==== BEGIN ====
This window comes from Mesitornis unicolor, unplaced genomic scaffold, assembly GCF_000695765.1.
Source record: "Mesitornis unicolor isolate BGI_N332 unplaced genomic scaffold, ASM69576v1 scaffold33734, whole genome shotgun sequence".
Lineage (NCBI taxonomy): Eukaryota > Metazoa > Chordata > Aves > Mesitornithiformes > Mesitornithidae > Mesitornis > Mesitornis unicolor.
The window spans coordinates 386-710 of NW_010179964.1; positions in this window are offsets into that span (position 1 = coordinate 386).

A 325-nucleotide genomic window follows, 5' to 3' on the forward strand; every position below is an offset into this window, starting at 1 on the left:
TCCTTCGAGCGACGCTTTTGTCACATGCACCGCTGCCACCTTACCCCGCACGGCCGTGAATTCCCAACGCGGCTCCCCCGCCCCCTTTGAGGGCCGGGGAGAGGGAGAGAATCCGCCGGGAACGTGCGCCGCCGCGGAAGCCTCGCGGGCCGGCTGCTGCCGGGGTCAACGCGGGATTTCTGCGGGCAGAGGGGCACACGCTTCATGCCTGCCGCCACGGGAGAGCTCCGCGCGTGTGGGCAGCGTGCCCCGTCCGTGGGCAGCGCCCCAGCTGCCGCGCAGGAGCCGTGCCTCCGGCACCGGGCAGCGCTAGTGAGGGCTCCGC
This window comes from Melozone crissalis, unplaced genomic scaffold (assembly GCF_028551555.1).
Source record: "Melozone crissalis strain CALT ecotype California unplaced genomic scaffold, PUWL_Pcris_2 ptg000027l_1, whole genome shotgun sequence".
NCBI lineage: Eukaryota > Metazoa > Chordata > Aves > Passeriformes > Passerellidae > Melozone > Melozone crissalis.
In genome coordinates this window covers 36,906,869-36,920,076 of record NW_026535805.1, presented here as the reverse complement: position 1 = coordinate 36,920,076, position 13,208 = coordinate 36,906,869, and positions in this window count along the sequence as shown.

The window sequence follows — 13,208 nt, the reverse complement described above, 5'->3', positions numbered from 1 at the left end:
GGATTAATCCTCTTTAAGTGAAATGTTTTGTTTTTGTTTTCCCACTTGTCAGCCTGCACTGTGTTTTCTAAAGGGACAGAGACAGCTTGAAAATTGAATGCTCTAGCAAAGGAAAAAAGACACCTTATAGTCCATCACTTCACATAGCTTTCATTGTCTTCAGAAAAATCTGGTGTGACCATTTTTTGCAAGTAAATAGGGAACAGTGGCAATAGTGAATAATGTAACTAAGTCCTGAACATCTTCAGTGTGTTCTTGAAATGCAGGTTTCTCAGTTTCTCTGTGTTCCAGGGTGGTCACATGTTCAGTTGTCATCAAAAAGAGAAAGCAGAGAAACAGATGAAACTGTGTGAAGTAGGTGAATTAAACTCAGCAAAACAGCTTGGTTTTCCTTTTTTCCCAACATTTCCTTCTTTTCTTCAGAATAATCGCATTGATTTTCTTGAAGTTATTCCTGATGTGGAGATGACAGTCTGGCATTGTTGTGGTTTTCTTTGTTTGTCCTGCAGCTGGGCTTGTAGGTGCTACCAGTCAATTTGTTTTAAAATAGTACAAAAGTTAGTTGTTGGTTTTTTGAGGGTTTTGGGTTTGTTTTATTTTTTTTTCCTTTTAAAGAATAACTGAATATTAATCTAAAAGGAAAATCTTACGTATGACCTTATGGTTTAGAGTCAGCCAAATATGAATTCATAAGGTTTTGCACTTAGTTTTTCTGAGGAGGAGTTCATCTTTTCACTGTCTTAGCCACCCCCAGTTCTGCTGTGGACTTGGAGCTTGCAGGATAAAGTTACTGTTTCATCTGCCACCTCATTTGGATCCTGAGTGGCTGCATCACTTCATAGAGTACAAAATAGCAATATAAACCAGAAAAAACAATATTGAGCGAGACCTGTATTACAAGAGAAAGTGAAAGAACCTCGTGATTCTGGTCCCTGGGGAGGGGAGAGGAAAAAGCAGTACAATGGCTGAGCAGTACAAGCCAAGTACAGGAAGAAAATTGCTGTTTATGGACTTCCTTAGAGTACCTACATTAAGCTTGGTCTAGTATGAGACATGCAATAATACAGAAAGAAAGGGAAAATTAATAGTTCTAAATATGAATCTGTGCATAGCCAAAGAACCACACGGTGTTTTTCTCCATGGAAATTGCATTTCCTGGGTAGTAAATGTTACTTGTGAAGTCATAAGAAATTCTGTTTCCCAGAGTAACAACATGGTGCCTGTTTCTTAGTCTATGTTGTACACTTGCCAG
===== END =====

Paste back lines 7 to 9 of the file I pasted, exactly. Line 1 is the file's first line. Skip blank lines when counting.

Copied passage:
This window comes from Melozone crissalis, unplaced genomic scaffold (assembly GCF_028551555.1).
Source record: "Melozone crissalis strain CALT ecotype California unplaced genomic scaffold, PUWL_Pcris_2 ptg000027l_1, whole genome shotgun sequence".
NCBI lineage: Eukaryota > Metazoa > Chordata > Aves > Passeriformes > Passerellidae > Melozone > Melozone crissalis.